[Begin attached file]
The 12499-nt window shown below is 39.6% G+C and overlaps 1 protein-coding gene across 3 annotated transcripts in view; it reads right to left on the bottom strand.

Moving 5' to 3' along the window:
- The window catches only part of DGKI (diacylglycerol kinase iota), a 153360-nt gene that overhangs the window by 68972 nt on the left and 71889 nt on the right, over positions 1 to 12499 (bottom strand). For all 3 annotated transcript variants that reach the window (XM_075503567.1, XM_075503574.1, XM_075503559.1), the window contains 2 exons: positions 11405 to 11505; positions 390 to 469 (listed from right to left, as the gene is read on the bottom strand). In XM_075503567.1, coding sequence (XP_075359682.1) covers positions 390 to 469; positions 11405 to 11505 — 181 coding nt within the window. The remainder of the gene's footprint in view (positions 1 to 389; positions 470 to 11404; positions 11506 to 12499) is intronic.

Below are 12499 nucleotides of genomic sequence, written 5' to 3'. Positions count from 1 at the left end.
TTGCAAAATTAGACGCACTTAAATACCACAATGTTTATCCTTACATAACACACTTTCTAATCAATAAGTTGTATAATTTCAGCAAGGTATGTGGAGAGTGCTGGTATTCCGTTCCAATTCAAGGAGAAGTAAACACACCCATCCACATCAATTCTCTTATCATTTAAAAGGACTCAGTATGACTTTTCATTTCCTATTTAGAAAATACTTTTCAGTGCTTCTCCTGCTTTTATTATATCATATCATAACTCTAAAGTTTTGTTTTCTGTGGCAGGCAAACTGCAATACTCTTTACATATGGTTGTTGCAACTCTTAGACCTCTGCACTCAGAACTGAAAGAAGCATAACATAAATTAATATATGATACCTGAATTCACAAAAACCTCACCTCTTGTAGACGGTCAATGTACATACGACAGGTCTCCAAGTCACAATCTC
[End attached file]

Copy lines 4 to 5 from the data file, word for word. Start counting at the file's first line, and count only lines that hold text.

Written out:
Below are 12499 nucleotides of genomic sequence, written 5' to 3'. Positions count from 1 at the left end.
TTGCAAAATTAGACGCACTTAAATACCACAATGTTTATCCTTACATAACACACTTTCTAATCAATAAGTTGTATAATTTCAGCAAGGTATGTGGAGAGTGCTGGTATTCCGTTCCAATTCAAGGAGAAGTAAACACACCCATCCACATCAATTCTCTTATCATTTAAAAGGACTCAGTATGACTTTTCATTTCCTATTTAGAAAATACTTTTCAGTGCTTCTCCTGCTTTTATTATATCATATCATAACTCTAAAGTTTTGTTTTCTGTGGCAGGCAAACTGCAATACTCTTTACATATGGTTGTTGCAACTCTTAGACCTCTGCACTCAGAACTGAAAGAAGCATAACATAAATTAATATATGATACCTGAATTCACAAAAACCTCACCTCTTGTAGACGGTCAATGTACATACGACAGGTCTCCAAGTCACAATCTC